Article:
The Revamped Business Improvement District

With the Coronavirus Taking its Toll on the Downtown, the Business Improvement District Team Steps Up

Ask most merchants in the downtown, and they’ll tell you that their special marketing organization – the Business Improvement District – has been fairly quiet over the years. Yes, they were behind the signs that covered the windows of vacant stores with bright scenes of happy shoppers, and they organized the Giralda Under the Stars monthly musical events, and they maintained a website and e-newsletters promoting stores in the area bound by Douglas and Le Jeune roads on the east and west, and by Aragon and Andalusia avenues north and south.

But outside of that, the organization’s staff pretty much stayed in their second-story offices at the intersection of Ponce and the Mile. That is all changing, and dramatically so. With new board members coming on last year, and a vibrant new executive director this year, the BID is on a tear to make a difference for the beleaguered downtown.

“We see this time as a renaissance, a rebuilding from the inside out,” says Jill Hornik, the volunteer vice president of the BID’s board and one of the co-members of its marketing committee. “Unfortunately, this is happening at the same time as the pandemic. But we want to make it easier for businesses to get through that, too.”

Hornik is herself a merchant with skin in the game; her family has owned and operated Jae’s Jewelers on Miracle Mile for 75 years. The same goes for her marketing co-chair Catalina Perez, who operates the downtown design and marketing firm Inkberries. “In January there was a kind of opening of the curtains of what we were about, what the purpose of the BID was,” says Perez, who joined the BID board last year. “That brought about a big change.”

One of the biggest changes was the hiring of Aura Reinhardt as the new executive director of the BID. An aggressive and dynamic personality with decades of experience in national brand marketing, Reinhardt has made an immediate impression. “The new person they have for the BID [Reinhardt] has been fantastic,” says Stephanie Cheung, the owner of Stephanie’s Crêpes on Galiano Street. “She has already come here twice, and she helped me get my permit for outdoor seating. The old BID? I got lost by the wayside.”

Aura Reinhardt, the new executive director of the BID.

The imperative to visit every retailer in the BID’s area was first on Reinhardt’s agenda. “The most important thing for me was that the BID has not had a face with its members,” she says. “Going out and spending time meeting people and finding out what is going on in their world [is what we needed]. It’s too easy to sit at a desk. We needed to get the feedback and hear what was important to them.”

Reinhardt’s arrival, plus the newly energized marketing team of Hornik and Perez, is already paying off with a slew of new programs to help local merchants. Among them are:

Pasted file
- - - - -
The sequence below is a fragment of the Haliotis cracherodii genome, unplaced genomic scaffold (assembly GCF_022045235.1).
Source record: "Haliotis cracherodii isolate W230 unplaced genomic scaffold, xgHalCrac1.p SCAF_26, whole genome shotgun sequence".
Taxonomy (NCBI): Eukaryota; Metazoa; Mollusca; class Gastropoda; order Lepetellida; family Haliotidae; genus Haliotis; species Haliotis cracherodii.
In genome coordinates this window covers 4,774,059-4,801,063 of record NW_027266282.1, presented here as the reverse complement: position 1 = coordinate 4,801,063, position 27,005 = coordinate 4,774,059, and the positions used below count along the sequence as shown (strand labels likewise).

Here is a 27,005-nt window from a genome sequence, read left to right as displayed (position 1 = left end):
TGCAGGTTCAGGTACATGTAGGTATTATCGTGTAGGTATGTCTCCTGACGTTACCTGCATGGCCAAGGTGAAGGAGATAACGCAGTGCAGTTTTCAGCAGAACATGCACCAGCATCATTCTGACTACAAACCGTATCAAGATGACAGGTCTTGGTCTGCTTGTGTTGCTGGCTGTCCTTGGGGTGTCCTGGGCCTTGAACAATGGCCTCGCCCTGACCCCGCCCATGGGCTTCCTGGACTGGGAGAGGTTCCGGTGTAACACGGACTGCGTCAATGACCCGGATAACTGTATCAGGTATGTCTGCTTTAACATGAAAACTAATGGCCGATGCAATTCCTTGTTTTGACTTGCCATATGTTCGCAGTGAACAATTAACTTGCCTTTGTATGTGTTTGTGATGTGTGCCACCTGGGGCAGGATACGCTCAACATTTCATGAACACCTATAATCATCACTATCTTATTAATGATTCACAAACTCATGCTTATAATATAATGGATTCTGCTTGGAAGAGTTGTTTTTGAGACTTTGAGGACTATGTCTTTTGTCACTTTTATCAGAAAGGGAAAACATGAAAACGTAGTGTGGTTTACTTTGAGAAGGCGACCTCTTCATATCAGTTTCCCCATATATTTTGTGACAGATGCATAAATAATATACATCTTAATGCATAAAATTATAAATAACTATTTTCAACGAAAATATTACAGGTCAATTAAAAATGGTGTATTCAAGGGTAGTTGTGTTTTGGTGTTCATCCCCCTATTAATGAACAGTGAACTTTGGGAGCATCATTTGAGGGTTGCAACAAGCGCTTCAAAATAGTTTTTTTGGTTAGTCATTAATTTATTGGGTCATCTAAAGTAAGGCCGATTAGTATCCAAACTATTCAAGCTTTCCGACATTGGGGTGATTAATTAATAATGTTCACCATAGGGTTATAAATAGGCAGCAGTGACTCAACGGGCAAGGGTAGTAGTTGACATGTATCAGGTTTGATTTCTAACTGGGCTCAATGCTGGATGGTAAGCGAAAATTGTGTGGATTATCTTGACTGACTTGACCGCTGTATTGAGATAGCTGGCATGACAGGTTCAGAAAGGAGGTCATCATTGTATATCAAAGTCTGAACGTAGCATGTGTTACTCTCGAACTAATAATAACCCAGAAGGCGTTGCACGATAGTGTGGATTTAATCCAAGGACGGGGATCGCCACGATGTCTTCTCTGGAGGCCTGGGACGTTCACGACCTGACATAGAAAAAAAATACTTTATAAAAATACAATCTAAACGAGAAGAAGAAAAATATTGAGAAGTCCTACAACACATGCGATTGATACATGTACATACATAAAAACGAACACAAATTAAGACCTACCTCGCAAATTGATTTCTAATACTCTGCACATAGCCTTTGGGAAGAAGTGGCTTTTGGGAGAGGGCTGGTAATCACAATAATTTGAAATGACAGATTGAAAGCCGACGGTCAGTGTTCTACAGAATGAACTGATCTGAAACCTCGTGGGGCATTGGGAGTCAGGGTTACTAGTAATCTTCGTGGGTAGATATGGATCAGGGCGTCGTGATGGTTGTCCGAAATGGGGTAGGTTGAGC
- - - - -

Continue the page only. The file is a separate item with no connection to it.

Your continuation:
1. The immediate distribution of 5,000 face masks to retailers, so that no customer had to be turned away for lack of facial covering.
  2. A pro-bono program with veteran marketer Gabriella Reyes of Brandvelop to work with 15 merchants to revamp their marketing outreach.
  3. A campaign to more effectively use social media micro-influencers to promote shopping and dining downtown.
  4. The creation of a marketing handbook for merchants, available online, detailing best practices and “walking retailers, step by step” through do-it-yourself marketing strategies.
  5. A new local loyalty program, Resorcity, launching this month as a digital app to reward shoppers and run promotions.

Beyond specific programs to help market merchants, however, is a new vision to promote downtown Coral Gables as an experience. “Our whole focus for the coming year is going to be more around what you can experience in the Gables,” says Hornik. “Right now, our website is ShopCoralGables[.com], but most people come here for other reasons, like dining.”

However, that is just the beginning. Among the planned experiences is an Art on the Mile program to install working artists in seven empty storefronts, so that people can interact with them. “So much of what we want people to do is come here and experience something new and different,” says Reinhardt. “With art we can give them that – especially if they see a man inside with his pottery wheel.”

Another initiative is a series of four large murals, scheduled to be painted this fall, in a program partnering with the city’s Economic Development Department. One is planned for the wall on the southwest intersection of Ponce and the Mile, two for “McBride Plaza” adjacent to Barnes and Noble, and a final one for the wall of the Miracle Theatre along Salzedo Street. The idea is to create compelling visuals, like the walls in Wynwood, “so that people will have somewhere to go and take a picture,” says Hornik, “so that other people will see it and say, ‘I want to go there.’”

Possibly the most exciting of such “experiential” projects is Illuminate Coral Gables, the brainchild of Venny Torre, the outgoing president of the BID and the current president of Illuminate’s board of directors. This ambitious project, backed now by $100,000 grants each from both the city and the BID, will light up buildings throughout the downtown with installations by nationally known artists. “The idea is to use light and technology to transform the city with public art that will become magical at night,” says Torre, not only putting the Gables on the national art map, but also drawing thousands of new visitors downtown.

Business Improvement
Jill Hornik (right), vice president of the BID’s board and marketing co-chair Catalina Perez (left).